Northern Arizona University: Where should campus gun debate focus?

Mass shootings have spurred some states to pass laws allowing concealed guns on campus, but a shooting at Northern Arizona University Friday, reportedly an argument gone wrong, is a more common threat, experts say.

Josh Biggs/AP
Two people embrace outside a Northern Arizona University student dormitory, Friday in Flagstaff, Ariz., after an early morning confrontation between two groups of students escalated into gunfire.

A shooting on the Northern Arizona University campus in Flagstaff early Friday morning has added another side to an already tense and multi-faceted debate.

As opposed to recent high-profile shootings – including the shooting spree at Umpqua Community College in Roseburg, Ore., last week that left nine people dead, in addition to the gunman, and seven wounded – the incident at NAU was not a premeditated assault.

Instead, judging by news reports, the shooting was the result of an argument outside a campus party that escalated into a sudden, fatal attack.

The suspected shooter and the four victims were all NAU students, according to university officials. The cause of the confrontation remains unclear, but it occurred in a dormitory parking lot around 1:20 a.m. local time, according to NAU police chief Gregory Fowler.

The dormitory, Mountain View Hall, houses most of the school’s fraternities and sororities. The incident, he said, began as a confrontation between "two separate student groups."

"The confrontation turned physical and one of our students, Steven Jones, 18, produced a handgun and shot four of our other students," he said.

In this respect, the NAU shooting has more in common with most shootings that occur in the United States, says David Hemenway, a professor of health policy and director of the Harvard Injury Control Prevention Center in Cambridge, Mass.

"This is much more similar to most shootings in the United States – it just happened to occur on a college campus," he says. "If this occurs on the streets, it wouldn’t have got national publicity because it’s just so common in the United States."

The issue has become a lightning rod on campuses around the country, as mass shootings have spurred some states to pass laws allowing concealed guns on campus. Supporters say it’s a question of students and teachers being able to protect themselves, while others are concerned about the potentially lethal combination of guns, alcohol, and students.

Eight states have provisions allowing the carrying of concealed weapons on public college campuses, according to the National Conference of State Legislators: Colorado, Idaho, Kansas, Mississippi, Oregon, Texas, Utah, and Wisconsin.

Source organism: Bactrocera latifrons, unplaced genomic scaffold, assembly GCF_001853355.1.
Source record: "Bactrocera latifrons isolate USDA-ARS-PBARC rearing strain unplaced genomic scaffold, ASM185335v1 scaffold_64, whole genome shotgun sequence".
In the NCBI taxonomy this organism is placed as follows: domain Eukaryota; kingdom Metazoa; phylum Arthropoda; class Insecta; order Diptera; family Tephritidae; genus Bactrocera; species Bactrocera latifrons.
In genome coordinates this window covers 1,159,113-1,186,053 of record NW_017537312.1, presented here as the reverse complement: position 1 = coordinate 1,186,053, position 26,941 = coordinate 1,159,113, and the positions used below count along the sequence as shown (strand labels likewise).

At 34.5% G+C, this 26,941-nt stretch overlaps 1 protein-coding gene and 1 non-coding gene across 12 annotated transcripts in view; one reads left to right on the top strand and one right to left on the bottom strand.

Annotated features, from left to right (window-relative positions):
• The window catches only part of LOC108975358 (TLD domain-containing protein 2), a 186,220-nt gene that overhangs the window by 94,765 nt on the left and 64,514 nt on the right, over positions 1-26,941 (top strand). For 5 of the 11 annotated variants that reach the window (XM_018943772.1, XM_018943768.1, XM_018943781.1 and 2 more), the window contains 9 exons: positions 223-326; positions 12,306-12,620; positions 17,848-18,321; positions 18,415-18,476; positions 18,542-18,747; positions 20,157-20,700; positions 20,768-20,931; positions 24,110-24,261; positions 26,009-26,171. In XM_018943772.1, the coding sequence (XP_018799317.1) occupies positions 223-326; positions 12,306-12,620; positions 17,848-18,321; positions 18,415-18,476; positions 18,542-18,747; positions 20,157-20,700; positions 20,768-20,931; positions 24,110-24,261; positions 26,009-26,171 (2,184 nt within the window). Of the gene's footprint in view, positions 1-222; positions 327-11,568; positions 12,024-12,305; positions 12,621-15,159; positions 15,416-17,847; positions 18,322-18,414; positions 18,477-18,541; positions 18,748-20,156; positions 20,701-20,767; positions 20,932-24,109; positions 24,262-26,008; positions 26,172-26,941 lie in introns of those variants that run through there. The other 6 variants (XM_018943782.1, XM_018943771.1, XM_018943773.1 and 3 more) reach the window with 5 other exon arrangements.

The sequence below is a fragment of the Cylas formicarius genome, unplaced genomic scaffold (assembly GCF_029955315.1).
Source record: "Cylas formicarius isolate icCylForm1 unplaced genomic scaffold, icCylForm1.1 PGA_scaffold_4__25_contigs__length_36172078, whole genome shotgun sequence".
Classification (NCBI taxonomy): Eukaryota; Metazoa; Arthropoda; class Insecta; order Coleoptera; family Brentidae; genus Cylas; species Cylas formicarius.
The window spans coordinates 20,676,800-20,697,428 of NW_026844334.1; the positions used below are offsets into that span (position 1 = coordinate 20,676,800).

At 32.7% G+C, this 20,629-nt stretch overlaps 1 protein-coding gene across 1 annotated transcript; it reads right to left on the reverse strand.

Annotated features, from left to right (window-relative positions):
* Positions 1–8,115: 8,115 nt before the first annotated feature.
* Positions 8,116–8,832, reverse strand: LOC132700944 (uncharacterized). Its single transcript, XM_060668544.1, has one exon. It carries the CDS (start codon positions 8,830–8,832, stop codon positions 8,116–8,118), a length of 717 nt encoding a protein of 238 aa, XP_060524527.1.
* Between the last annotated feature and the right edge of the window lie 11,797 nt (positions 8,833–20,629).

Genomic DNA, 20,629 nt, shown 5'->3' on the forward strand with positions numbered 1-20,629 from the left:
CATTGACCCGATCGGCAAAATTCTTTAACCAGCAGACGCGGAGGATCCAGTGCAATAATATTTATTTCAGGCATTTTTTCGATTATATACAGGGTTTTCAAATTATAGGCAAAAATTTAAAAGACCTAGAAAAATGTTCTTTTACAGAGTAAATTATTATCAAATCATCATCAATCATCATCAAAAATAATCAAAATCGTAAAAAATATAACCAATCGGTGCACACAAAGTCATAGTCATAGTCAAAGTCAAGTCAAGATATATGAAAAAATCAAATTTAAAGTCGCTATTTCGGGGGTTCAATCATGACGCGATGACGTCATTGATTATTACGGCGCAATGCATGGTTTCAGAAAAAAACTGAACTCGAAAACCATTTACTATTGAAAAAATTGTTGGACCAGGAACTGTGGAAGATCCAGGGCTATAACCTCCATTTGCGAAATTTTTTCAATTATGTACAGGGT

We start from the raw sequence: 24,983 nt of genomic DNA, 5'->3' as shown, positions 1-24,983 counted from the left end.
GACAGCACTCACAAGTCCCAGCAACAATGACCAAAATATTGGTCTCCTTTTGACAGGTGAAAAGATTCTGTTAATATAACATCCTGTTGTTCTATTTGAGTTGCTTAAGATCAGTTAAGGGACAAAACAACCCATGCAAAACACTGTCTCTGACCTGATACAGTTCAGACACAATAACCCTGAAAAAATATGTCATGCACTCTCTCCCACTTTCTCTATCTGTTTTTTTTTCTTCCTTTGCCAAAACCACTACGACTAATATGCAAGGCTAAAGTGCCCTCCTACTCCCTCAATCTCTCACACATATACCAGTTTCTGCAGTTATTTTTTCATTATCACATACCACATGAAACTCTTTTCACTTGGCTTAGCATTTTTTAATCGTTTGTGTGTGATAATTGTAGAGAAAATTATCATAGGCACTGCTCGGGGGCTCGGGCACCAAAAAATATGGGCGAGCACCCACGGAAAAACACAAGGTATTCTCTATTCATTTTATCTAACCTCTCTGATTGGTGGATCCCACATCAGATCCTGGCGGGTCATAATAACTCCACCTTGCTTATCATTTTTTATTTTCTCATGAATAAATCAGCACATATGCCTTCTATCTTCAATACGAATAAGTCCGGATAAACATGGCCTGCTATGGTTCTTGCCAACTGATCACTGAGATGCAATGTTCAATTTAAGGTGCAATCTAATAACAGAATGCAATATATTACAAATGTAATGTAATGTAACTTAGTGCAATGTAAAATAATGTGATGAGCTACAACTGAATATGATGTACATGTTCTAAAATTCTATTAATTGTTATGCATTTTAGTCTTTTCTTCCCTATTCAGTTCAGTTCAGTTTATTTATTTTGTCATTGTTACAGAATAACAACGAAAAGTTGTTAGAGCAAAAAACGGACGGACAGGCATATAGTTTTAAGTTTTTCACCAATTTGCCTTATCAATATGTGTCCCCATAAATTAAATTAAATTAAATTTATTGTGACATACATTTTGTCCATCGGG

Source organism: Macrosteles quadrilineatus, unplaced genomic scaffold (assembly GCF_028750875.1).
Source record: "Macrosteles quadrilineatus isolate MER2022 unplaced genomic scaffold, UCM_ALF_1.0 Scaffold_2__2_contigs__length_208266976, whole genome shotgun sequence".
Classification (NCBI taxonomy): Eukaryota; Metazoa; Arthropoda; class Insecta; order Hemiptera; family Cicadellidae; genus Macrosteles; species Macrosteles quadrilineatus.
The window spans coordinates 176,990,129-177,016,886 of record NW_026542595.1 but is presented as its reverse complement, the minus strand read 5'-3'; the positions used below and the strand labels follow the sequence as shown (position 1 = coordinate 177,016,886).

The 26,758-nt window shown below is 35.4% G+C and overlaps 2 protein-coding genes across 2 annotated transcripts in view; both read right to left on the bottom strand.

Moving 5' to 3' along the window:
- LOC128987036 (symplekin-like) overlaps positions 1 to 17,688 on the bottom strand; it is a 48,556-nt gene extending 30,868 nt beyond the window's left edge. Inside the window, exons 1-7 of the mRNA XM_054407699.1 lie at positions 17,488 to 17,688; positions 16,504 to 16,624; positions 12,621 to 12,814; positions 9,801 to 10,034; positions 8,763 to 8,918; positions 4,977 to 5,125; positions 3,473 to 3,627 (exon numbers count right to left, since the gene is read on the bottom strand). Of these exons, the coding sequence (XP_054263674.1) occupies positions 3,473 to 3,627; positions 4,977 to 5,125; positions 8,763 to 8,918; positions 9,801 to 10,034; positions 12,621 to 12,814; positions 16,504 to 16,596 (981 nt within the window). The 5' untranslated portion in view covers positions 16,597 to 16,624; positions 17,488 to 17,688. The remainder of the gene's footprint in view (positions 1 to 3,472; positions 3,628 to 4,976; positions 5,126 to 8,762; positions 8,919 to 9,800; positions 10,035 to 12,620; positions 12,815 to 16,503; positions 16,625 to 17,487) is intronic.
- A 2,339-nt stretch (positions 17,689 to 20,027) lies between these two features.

Arizona is one of 21 states that lets schools decide if and where concealed carry guns are allowed on campus, according to Armed Campus, a group that opposes allowing the carrying of firearms on college campuses. Most Arizonans favor concealed carry laws, but NAU prohibits firearms on campus for the most part, though guns are allowed in vehicles if they are stored out of plain sight.

In Texas, the state senate passed a bill in May allowing for the concealed carry of guns on public college campuses. The bill, which goes into effect next August, has already proved divisive. Two opposing groups held rallies at the same time in Austin, the state capital, last week.

Critics of the bill say guns don’t belong in the classroom, while supporters – including many students who had quickly organized a counter rally – say allowing students to legally carry guns on campus can help ensure safety.

“There’s no reason why campus should be this black hole for self-defense and protecting ourselves,” College Republican President Madison Yandell told the Daily Texan. “It’s not going to be open carry where we’re like waving our guns around in class using it as a threat to our professors or other students in class…. It’s a matter of self-defense.”

But one University of Texas at Austin professor, Daniel Hamermesh, is quitting his position at the university next fall because of the new law. In a letter to UT President Gregory Fenves, he said the risk that he might be shot by a disgruntled student "has been substantially enhanced by the concealed-carry law."

"I cannot believe that I am the only potential or current faculty member who is aware of and disturbed by this heightened risk," added Professor Hamermesh, who is an emeritus professor of economics. "No doubt this law will make it more difficult to attract faculty, especially those who are willing to teach large groups of students."

More than 160 University of Texas professors have signed a petition vowing to ban their students from carrying guns to class despite the passage of the law.

The Nevada legislature proposed a similar law earlier this year, but met with opposition from administrators, faculty, and students at some of the state’s colleges. The “campus carry” amendment was later removed from a larger firearms bill.

While mass shootings like the one in Roseburg receive more attention, experts such as Dr. Hemenway argue that everyday shootings, like the one at NAU on Friday morning, are much more common and a much more important issue. There were 11,208 firearm homicides in the US in 2013, according to the National Centers for Disease Control and Prevention.

Hemenway co-authored a study in 2002 surveying more than 10,000 undergraduate students. The results found that students are more likely to have a firearm at college and be threatened with a firearm at college “if they are male, live off campus, binge drink, [and] engage in risky and aggressive behavior after drinking.”

"A whole lot of shootings – especially among young people at 1 in the morning – are from arguments, and someone has a gun," he says.

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